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HEMEROCALLIS GALL MIDGE : . . . . . Return to the PESTS page.

HEMEROCALLIS GALL MIDGE - Contarinia quinquenotata is a small fly which has been a pest of daylilies in Europe for several decades and was identified in British Columbia, Canada in the Summer of 2001.   It is now reported to have crossed the border into the north-western United States. Damage in BC is evident between April and July depending on location. Maggots develop inside daylily flower buds causing them to become inflated, distorted and unable to open properly.  Some buds may dry up.   Reports indicate that in some cases clumps may be so badly affected that few buds open normally.  Early flowering daylilies are typically the most heavily infested and egg-laying may have ceased by the time later flowering daylilies are forming buds, allowing them to escape much of the damage. Infested buds may contain from one or two up to a hundred or more small white legless larvae up to around 0.12" in length which, when sufficiently mature, fall to the ground where they overwinter.  Thus far it appears this insect only has one generation each year.  In spring they emerge as adults and fly to daylily buds to lay their eggs.  Because they are inside the galled buds, larvae are protected from contact insecticides.  Also, since the adults are flying for several weeks each season, it will be difficult to provide sufficiently continuous contact insecticide coverage to prevent egg-laying.  There are currently no researched pesticide recommendations available for this pest.  Treatment involves removing affected buds as soon as it is obvious that they have been attacked.  These buds must then be destroyed so that the maggots within them cannot continue their life cycle.  Some gardeners destroy the maggots by burning the infested buds, but other alternatives need to be determined where burning is not possible.   Do not compost infested buds unless the larvae have already been killed by some means. (It is likely that collecting infested buds daily into a plastic bag and placing the bags of buds in a deep freezer for at least two days will kill the larvae, but this needs to be verified).   Some gardeners use early flowering daylily cultivars particularly favored by the midges as "trap plants" to assist in collection of infested buds.  Daylilies purchased in pots or with intact budded scapes are more likely to introduce the pest to a new area than daylilies acquired bare-root and without scapes.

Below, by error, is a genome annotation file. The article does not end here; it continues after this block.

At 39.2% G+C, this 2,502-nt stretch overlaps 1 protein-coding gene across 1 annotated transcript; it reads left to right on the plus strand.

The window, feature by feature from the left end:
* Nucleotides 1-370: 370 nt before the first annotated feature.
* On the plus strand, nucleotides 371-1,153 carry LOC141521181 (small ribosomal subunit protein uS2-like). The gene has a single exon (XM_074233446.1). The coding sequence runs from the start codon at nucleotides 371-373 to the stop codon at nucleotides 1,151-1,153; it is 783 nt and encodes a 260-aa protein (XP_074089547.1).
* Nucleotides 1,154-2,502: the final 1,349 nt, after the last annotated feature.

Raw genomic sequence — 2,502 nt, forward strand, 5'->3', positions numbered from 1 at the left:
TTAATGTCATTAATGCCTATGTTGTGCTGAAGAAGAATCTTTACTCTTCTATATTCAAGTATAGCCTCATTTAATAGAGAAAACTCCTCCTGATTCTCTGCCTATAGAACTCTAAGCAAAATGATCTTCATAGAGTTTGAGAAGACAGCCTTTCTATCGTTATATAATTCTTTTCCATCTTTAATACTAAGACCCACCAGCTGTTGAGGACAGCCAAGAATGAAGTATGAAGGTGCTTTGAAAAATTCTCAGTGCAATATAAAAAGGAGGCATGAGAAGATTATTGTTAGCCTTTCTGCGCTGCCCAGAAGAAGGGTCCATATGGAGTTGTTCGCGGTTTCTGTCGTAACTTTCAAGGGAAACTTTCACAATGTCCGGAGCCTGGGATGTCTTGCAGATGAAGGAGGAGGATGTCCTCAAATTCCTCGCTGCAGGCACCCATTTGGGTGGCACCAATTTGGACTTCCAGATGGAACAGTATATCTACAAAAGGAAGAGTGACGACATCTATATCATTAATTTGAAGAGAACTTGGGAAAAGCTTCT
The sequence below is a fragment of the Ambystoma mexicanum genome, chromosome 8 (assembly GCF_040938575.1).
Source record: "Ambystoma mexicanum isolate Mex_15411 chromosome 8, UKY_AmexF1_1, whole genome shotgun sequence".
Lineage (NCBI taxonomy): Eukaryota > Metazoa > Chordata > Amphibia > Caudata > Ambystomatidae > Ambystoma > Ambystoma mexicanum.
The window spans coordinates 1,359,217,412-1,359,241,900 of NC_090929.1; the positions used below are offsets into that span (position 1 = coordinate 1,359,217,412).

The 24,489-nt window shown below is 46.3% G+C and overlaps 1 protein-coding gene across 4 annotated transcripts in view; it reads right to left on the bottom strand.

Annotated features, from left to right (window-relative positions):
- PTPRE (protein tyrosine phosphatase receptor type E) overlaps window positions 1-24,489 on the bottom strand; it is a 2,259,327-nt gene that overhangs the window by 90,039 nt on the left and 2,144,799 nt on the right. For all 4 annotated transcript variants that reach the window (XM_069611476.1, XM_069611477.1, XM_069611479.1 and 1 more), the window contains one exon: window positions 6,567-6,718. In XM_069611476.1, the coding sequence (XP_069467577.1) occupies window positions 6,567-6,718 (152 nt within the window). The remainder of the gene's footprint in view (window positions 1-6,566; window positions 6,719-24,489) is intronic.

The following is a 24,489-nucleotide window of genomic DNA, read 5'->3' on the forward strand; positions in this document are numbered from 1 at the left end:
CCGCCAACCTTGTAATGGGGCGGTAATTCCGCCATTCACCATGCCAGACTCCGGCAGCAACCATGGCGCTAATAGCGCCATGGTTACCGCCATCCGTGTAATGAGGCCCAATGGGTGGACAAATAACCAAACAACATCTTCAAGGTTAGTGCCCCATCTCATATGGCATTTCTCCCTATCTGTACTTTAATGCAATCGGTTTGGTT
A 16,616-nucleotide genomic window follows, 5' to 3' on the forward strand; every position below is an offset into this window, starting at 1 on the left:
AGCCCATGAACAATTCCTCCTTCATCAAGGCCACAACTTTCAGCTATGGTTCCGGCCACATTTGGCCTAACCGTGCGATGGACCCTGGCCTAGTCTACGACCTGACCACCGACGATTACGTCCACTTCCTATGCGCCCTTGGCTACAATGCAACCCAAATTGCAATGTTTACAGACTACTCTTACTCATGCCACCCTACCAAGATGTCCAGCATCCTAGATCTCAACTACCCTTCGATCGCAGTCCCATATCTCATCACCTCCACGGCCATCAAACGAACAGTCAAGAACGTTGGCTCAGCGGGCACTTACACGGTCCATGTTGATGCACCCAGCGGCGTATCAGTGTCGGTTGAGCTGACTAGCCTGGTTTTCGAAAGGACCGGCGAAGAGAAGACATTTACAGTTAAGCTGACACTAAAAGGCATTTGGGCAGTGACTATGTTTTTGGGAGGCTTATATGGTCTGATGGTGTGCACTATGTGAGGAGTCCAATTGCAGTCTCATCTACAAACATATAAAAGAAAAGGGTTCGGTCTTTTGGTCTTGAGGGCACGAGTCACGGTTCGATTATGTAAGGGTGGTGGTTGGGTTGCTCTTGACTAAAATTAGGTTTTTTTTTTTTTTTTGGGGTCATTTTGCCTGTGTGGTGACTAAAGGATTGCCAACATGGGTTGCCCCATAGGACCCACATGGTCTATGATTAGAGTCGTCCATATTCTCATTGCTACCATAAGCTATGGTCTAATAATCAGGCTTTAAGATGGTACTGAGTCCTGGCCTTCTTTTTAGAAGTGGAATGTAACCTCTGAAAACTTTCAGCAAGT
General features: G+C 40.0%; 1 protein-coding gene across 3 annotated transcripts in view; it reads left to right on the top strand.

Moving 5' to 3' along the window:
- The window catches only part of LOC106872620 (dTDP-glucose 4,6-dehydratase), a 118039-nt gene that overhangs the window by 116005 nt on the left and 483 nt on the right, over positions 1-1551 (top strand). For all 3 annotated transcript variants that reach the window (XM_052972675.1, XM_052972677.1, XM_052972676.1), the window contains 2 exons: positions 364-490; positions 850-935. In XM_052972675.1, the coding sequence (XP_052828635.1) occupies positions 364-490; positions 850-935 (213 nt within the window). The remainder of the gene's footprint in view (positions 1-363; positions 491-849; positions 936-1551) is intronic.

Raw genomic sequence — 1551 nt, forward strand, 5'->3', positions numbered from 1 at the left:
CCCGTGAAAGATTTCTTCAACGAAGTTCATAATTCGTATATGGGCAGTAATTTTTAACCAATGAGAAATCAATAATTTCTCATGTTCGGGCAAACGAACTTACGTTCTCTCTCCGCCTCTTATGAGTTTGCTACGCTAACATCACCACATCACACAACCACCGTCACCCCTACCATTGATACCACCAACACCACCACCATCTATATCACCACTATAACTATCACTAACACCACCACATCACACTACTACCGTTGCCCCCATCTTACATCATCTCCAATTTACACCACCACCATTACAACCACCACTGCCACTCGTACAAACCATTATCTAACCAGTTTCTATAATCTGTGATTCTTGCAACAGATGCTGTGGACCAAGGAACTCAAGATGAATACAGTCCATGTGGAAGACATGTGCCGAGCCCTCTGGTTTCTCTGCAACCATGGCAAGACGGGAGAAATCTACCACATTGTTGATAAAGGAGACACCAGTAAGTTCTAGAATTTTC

Additional information from the Royal Horticultural Society available here.

affected clump
Badly affected clump with most buds unable to open.
Image by Francois Verhaert, used with permission.

Affected bud now rotting.
This image shows an affected bud starting to rot.
Image by Francois Verhaert, used with permission.

buds with maggots
Image shows affected buds and larvae.
Image by Vincent Alvarez - WSU Whatcom County Extension, used with permission.

larvae
Gall Midge larvae magnified.
Image by Vincent Alvarez - WSU Whatcom County Extension, used with permission.


larvae feeding inside daylily bud
Gall Midge larvae feeding inside daylily bud.
Image by Vincent Alvarez - WSU Whatcom County Extension, used with permission.



midge
Normal bud above, two affected buds below.
midge
Affected bud beside two normal buds.

midge
Affected bud, maggot indicated by arrow.

midge
Close-up of affected bud with maggot indicated by arrow.
3 photos above by Jay Rowland, submitted by Pam Erickson, used with permission.


© Copyright 2000, 2007, 2012 by the American Hemerocallis Society, Inc.
 
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